Crosses: Harlem River
Connects: Manhattan and the Bronx [satellite map]
Carries: Pedestrian/bike path; formerly carried the Old Croton Aqueduct in its interior
Design: Stone arch bridge with steel arch section
Date opened: 1848
Postcard views: bridgesnyc.com/postcards
The High Bridge, also known as the Aqueduct Bridge, opened in 1848 and is the oldest extant bridge in New York City. The bridge was built to carry the Croton Aqueduct into New York City from upstate New York. It crosses the Harlem River, connecting High Bridge Park in Manhattan with the Bronx near West 170th Street.
Need for Water
Providing a supply of drinking water has long been a problem for the island of Manhattan. Surrounded by brackish water (an undrinkable mixture of salt and fresh water), in its early days, the city got its water from wells, cisterns, and natural springs. However, the city was constantly growing and expanding northward; it grew especially quickly in the years following the Revolutionary War. The limited sources of fresh water available became polluted and diseases such as yellow fever were rampant. The city’s first cholera epidemic began in 1832 and infant mortality soared. The wealthy paid to have their water delivered, but the poor, living in overcrowded, unsanitary conditions, had no options other than to drink polluted water. In 1832, Colonel DeWitt Clinton, of the U.S. Army Corps of Engineers, proposed building an aqueduct to supply the city with water from the Croton River, north of the city in Westchester County.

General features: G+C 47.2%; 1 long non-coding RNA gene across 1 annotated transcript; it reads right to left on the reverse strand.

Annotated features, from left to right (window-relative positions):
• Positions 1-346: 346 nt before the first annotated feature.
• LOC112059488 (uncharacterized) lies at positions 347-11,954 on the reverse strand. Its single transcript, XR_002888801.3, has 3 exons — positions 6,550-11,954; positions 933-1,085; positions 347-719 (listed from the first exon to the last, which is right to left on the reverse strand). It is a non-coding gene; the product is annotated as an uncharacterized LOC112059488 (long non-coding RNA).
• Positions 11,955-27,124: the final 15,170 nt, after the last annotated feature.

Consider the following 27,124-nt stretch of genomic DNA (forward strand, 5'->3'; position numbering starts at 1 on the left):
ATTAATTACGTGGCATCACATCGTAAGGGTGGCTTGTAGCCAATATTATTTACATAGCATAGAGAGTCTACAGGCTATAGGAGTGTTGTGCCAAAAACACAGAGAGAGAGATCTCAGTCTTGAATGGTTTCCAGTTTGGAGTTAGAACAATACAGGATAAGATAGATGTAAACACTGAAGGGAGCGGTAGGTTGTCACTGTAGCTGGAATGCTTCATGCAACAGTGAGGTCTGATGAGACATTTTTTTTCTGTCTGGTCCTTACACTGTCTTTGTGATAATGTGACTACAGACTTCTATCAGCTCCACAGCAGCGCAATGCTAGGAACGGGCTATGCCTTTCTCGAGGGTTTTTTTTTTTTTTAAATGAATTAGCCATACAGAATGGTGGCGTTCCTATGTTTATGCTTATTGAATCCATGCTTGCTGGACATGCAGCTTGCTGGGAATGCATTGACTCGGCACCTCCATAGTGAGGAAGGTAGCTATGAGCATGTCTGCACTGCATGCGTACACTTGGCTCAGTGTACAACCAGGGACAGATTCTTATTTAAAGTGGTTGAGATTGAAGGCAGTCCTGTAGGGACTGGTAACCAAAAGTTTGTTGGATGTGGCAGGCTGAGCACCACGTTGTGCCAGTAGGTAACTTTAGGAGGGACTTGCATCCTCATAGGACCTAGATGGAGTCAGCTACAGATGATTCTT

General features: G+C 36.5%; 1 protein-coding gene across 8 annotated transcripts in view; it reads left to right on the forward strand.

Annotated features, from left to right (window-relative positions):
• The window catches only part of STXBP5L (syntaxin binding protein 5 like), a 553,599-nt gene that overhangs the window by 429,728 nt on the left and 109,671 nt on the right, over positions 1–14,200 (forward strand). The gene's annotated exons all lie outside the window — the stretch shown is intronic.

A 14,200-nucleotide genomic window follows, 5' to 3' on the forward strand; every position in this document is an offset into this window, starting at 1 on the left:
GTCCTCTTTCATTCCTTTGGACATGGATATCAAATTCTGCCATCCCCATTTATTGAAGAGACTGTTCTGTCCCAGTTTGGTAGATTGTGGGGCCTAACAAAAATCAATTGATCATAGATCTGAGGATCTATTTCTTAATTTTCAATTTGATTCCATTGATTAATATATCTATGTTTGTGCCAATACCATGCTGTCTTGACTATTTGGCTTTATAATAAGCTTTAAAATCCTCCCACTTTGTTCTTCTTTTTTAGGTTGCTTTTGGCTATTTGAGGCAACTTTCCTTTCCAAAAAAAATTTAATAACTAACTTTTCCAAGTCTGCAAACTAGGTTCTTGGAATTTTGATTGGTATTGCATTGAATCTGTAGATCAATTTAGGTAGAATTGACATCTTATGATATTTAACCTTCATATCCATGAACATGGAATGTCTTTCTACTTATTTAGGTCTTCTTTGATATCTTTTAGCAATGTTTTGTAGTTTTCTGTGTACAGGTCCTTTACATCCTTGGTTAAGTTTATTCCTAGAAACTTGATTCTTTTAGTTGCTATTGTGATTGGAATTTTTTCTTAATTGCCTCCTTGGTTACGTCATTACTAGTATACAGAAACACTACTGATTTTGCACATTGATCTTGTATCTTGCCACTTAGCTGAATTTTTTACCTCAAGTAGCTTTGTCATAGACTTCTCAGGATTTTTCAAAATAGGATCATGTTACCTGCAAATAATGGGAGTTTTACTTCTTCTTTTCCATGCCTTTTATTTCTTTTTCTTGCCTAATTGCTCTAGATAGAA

High or Low
A temporary water commission was created in 1833 with civil engineer David Bates Douglass appointed as chief engineer to plan for a new water supply. Douglass proposed a high stone arch bridge across the Harlem River as part of his plan to carry water 40 miles from Westchester to the Croton Distributing Reservoir, built between 40th and 42nd Street in Manhattan (a site currently occupied by Bryant Park and New York Public Library’s main branch, the Stephen A. Schwarzman building). The Water Commission was formally established in 1834, and more surveys were done, including one by John Martineau, which included a low bridge which would cost less but block more of the river. Martineau’s plan was initially approved in 1835. On December 16 of that same year, the Great Fire of New York began in a Merchant Street warehouse; the city was ill-equipped to fight it and the need for a sufficient water supply was yet again in the headlines. The Board of Water Commissioners, favoring a low bridge, quietly replaced Douglass with John Bloomfield Jervis in 1836; Jervis was well-known as chief engineer of the Erie Canal. Jervis surveyed and planned for the low bridge, but opposition came from the Board of Aldermen in 1838, with the argument that the low bridge would impede navigation on the Harlem River. At the time, the river was already obstructed–Macomb’s Dam to the south and mills in the Kingsbridge section of the Bronx were both impassible. Though a decision had yet to be reached, the Water Commission began to build a low bridge across the Harlem River in July, 1838. That work was halted in May, 1939 when the State Legislature stepped in, giving two choices: a high bridge (allowing at least 100 feet of clearance under the bridge) or a tunnel under the river. Jervis drew up plans and construction began in August, 1839.